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Deloitte Football Money League 2012

Dan Jones

Welcome to the 15th edition of the Deloitte Football Money League, in which we profile the highest earning clubs in the world’s most popular sport. Published nine months after the end of the 2010/11 season, the Money League is the most contemporary and reliable analysis of clubs’ relative financial performance.

Whilst there are a number of non-financial methods that can be used to determine a clubs’ relative size – including measures of attendance, fanbase, broadcast audience, or on-pitch success – we focus on clubs’ ability to generate revenue from day to day football operations. We therefore rank clubs based on the money coming in. We do not consider a club’s budget for outgoings, what someone might pay to buy or invest in a club or owner wealth.

Strength in numbers

The top 20 clubs generated combined revenues of over €4.4 billion in 2010/11, which is the focus of this edition, a 3% increase on the previous year. This represents over a quarter of the total revenues of the European football market.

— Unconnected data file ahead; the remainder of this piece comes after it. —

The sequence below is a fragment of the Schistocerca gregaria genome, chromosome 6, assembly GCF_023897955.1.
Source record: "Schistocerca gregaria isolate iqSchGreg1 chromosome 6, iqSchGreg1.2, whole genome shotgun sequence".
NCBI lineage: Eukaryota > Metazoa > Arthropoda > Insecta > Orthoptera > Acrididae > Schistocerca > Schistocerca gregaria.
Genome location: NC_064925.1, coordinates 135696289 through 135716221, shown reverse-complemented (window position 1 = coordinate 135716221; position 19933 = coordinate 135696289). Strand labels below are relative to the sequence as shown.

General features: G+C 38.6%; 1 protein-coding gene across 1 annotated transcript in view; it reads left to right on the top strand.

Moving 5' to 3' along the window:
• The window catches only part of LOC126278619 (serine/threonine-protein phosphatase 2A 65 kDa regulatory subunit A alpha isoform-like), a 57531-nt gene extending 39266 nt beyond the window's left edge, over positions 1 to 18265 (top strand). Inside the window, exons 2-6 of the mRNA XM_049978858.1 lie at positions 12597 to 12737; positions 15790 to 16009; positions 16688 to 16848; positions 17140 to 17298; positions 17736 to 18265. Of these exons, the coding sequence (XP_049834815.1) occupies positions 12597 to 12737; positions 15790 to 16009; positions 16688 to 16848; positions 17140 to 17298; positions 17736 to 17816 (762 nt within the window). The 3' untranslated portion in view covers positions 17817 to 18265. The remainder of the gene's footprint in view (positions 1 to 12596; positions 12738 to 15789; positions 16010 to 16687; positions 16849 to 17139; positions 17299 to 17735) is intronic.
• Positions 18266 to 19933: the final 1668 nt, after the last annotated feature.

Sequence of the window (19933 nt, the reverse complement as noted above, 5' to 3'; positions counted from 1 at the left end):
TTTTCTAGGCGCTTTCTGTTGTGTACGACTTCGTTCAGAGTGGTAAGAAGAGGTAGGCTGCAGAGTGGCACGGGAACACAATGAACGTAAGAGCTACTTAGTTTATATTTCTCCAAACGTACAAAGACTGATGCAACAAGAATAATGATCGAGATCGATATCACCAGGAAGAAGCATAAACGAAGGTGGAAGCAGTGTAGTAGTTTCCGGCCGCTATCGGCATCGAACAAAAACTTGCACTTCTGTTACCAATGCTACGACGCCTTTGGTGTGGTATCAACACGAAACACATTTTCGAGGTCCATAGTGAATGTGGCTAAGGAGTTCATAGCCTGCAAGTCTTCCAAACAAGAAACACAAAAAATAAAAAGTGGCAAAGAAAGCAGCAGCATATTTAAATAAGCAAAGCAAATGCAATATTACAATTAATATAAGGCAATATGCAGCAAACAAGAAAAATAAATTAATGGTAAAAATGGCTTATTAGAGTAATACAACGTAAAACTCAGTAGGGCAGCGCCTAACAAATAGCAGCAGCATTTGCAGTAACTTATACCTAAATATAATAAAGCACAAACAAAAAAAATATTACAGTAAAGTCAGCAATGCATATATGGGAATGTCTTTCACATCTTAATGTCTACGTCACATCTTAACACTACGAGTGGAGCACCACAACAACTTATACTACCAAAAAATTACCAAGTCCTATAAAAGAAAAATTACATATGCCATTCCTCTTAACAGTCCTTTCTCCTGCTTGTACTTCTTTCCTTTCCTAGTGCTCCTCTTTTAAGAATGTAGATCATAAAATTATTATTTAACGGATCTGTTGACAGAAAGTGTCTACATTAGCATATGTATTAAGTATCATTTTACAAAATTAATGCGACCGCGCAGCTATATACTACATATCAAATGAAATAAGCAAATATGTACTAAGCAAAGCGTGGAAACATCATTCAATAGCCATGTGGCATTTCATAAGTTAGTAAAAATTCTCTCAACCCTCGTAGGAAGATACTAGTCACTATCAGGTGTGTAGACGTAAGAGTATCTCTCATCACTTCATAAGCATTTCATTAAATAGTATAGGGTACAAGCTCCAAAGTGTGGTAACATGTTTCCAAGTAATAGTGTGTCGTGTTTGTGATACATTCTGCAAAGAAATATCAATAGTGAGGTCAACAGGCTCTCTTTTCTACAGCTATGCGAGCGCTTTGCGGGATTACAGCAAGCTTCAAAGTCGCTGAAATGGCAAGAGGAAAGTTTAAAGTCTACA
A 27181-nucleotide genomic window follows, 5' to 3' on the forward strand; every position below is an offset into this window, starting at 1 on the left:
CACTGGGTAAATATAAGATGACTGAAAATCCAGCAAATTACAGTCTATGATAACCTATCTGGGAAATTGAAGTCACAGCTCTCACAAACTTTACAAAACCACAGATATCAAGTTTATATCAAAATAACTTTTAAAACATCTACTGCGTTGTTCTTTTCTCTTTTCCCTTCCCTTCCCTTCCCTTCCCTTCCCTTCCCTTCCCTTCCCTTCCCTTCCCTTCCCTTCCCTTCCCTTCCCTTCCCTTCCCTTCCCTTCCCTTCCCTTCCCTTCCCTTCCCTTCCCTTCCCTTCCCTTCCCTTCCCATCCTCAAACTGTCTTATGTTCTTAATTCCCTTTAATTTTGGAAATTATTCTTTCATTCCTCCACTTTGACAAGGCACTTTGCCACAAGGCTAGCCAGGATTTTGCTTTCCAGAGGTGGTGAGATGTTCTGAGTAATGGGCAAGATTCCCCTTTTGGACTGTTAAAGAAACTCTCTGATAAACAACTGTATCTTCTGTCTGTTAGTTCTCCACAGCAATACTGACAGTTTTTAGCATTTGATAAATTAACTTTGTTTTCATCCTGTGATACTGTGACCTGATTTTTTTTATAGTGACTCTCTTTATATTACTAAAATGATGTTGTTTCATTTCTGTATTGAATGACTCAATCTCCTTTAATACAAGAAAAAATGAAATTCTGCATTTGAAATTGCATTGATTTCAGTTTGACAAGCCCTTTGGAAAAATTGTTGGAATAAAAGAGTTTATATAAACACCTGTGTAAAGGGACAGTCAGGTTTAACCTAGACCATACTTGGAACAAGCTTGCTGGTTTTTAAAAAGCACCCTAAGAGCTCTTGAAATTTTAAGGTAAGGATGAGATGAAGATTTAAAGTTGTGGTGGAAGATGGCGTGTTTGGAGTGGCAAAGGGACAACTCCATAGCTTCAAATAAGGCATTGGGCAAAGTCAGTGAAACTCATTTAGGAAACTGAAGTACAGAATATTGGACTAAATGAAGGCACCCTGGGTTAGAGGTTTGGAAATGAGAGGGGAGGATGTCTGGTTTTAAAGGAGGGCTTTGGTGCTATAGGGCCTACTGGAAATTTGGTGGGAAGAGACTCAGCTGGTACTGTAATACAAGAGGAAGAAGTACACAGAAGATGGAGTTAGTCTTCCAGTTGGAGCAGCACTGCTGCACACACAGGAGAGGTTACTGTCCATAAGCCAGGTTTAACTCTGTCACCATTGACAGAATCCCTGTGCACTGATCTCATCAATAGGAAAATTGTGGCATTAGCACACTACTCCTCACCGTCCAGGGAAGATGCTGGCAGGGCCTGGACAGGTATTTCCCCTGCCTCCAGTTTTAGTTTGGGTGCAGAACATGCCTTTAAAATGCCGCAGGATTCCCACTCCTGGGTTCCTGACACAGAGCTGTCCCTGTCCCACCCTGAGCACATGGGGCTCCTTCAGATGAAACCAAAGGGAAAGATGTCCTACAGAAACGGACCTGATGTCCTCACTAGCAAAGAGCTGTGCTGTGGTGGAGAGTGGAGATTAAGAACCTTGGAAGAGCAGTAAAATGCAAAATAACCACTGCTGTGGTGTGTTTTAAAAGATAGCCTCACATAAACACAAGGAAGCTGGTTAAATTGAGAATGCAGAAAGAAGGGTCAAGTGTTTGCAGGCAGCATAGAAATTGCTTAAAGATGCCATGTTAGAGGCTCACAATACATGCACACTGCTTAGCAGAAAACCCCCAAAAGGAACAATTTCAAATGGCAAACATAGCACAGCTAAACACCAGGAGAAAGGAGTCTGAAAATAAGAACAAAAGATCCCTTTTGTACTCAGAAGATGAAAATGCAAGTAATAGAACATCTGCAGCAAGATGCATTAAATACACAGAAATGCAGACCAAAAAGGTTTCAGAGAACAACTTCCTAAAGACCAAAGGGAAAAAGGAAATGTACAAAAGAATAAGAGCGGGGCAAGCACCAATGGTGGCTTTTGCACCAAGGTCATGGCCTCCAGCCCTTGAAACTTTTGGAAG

Continued growth in revenues of the top 20 emphasises the strength of football’s top clubs in these tough economic times. Whilst clubs have undoubtedly had to adjust their approach in certain areas, the large and loyal supporter bases, ability to drive strong broadcast audiences and continuing attraction to corporate partners has made them relatively resistant to the economic downturn.